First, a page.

From: Andrew Wiskow (wiskow_at_gmail.com)
Date: 2008-10-05 00:50:23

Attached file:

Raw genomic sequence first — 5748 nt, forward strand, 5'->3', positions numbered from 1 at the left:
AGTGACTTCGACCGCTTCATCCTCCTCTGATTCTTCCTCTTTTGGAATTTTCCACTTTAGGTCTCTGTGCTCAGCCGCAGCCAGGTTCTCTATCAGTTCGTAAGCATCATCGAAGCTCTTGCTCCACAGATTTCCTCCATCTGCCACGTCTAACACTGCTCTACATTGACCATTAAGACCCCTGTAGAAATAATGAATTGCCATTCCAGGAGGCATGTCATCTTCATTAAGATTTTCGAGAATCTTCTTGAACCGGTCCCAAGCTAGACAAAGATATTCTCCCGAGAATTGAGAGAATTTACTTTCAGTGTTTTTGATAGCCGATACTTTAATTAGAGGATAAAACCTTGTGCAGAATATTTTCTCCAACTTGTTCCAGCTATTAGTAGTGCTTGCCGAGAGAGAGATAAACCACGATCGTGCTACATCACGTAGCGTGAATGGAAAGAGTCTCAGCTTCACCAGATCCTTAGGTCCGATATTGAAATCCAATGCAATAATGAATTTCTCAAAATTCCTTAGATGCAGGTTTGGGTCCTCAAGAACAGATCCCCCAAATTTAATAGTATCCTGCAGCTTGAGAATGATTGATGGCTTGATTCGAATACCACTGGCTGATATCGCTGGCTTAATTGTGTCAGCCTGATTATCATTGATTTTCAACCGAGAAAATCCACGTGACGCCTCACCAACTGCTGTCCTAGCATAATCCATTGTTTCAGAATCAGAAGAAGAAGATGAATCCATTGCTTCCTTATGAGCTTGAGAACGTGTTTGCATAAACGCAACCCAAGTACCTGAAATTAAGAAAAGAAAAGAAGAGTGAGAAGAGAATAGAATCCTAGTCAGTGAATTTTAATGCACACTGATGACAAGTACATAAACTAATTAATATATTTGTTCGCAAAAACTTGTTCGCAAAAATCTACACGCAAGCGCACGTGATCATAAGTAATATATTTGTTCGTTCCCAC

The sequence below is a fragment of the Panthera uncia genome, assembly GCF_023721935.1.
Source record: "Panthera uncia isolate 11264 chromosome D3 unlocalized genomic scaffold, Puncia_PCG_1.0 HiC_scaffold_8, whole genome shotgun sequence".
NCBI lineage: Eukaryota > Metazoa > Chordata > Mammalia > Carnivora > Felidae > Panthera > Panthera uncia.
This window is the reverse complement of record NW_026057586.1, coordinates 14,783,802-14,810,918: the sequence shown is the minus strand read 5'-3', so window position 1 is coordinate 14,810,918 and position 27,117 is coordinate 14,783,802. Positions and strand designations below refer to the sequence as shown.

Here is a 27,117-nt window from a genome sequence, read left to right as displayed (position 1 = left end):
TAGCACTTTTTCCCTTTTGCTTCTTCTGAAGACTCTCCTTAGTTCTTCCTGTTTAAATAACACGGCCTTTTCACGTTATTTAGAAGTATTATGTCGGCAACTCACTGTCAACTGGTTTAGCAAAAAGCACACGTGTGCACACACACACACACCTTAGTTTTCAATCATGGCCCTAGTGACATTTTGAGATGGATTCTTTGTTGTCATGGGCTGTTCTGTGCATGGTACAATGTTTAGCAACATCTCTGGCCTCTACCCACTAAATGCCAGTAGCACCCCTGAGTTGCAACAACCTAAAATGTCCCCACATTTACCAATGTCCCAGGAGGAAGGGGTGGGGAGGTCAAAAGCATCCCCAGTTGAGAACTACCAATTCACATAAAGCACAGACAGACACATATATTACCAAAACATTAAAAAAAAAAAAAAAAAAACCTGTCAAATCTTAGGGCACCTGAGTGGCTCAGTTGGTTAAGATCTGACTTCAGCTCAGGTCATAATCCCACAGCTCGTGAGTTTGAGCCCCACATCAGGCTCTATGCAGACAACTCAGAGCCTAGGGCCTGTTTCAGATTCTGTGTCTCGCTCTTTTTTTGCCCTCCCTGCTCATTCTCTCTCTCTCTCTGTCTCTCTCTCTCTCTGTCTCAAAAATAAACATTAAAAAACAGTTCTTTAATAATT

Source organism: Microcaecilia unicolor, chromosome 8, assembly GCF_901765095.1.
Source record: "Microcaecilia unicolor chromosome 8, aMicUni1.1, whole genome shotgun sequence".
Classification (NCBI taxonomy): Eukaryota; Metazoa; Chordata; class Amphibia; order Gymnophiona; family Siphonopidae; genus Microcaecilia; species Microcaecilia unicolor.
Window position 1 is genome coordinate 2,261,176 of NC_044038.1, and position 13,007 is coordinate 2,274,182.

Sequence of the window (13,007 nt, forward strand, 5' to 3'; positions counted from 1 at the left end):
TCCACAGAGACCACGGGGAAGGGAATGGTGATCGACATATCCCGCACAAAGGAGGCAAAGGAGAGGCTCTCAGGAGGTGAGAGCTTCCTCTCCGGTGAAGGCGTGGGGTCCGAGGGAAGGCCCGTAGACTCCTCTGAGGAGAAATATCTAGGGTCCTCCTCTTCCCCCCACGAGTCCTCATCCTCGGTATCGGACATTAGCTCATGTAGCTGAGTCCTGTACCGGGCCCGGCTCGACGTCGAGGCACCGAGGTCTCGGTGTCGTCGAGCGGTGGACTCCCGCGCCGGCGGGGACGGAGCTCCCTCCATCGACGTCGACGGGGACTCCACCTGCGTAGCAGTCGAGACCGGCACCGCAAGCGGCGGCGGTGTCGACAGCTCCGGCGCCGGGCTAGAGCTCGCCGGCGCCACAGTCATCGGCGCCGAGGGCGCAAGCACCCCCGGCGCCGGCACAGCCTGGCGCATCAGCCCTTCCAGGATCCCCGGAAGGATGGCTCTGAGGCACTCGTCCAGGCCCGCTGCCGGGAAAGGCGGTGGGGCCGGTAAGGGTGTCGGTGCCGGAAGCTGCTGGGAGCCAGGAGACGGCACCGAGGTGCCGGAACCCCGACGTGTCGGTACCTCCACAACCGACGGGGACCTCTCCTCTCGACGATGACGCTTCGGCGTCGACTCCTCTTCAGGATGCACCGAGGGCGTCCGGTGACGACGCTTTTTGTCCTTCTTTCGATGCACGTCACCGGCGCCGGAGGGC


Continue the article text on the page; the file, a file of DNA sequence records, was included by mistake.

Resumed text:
When asked about the Commodore LCD on the Commodore 128 Alive! forum, Bil Herd wrote this: I forget how the idea came about other than we had purchased Eagle Pitcher and were the only US manufactures of LCD "glass". Some of the engineers that appeared in the halls were LCD types and I one time slammed into one guy named Dave (forget the last name) while flying around a corner too fast, that turned out to be one of the inventors of the thin film transistors used for LCD. So we had LCD and we decided to make a machine with it. Roughly it went that we came up with the idea which became management's idea which became marketing's. I hand drew the first schematic on B sized .1" grid paper over the course of a week and basically designed a the system and a spec for a paging MMU that also allowed the LCD to show a "window" of memory. The idea was that when editing or displaying a file, you just slid the window around in it. Later I found that they dropped this feature because the chip guys made an excuse and the designers bought it when they should have hung the chip guy by the ankles and beat the crap out of him. Seriously the excuse was that the "function key display line" couldn't be accommodated (a non-moving line) when the reality is they could have made that a separate "window". At any rate we were working on that and a guy named Jeff Porter had joined CBM from AT&T in Indiana. He was a rare breed that already knew all of the regulations and design practices for making a modem approved to go on the phone lines (when I was growing up you could only "lease" you phone and it was against the phone company's rules to put any other non-approved phone device on _their_ phone lines). The LCD was going to have a built in modem so it was a good fit for Jeff. Some time in July or August I was in the lab, working on something or other and I kept hearing a commotion behind me. I kept hearing the phrase "but I don't understand" coming from the engineer working with Freddy Bowen on the B128 or D128 or some such thing. It was 6845 based and used a 6809 if I remember. Finally I turned around and exclaimed that it was quite obvious that the problem the guy was having was caused by contention, snatched the PLA terms from him and showed him that he had photocopied it crooked causing the last column to get cut off at the bottom and that he didn't have enough terms to do the decode correctly. Basically I found the problem that had been annoying them, hence me, all morning in about 45 seconds (okay, I knew that analyzer REAL well, the 7D02, and knew from experience that contention causes it to hiccup a certain way). Freddy looked at me, I looked at him, a week later I was the co-designer on the project, a week later the designer. I threw out the design while I was still co-designer and started over with a 6510 and the idea that something could be C64 compatible and it led to the C128. Meanwhile Jeff was a senior guy and took over LCD without missing a beat. Him and a guy named Ian Kirschmen did the hardware, Hedley Davis, Andy Finkle, Carolyn Scheppner and Judy Braddick (and others form the games group I think such as Ric Cotten, etc) did the code. They got the LCD ready by CES also which wasn't all that easy as the C128 did steal priority a lot, depending on whatever state of emergency had been cooked up by the way the chips worked, etc. Jeff tirelessly gave demos as can be seen at http://www.theryanzoo.com/coppermine/displayimage.php?album=1&pos=1 Ian can be seen at http://www.theryanzoo.com/coppermine/displayimage.php?album=1&pos=6 If you look at the rest of the pics you can clearly see that the LCD was a major part of that years booth, though they had about 4 computers to the 20-30 C128's the core of the booth touted them equally. Jeff had orders/promises in hand for tens of thousands of units he took personally at the next CES from what I understand, but Marshal Smith, as the story goes, was convinced by the CEO of Tandy that there was no future in mobile little computers. I hung an article outside my office later that year that showed that the SINGLE HIGHEST selling item of the Tandy product line was that stupid little gold and blue colored LCD computer that had half of the resolution of the CBM LCD. The keyboard was also really cool, designed by Mitsumi for the LCD, it had the beveled look and feel of a full sized keyboard back when everything was membrane or chicklet. We could have started something new, we had already done the hard part and made one... Bil Herd Message was sent through the cbm-hackers mailing list
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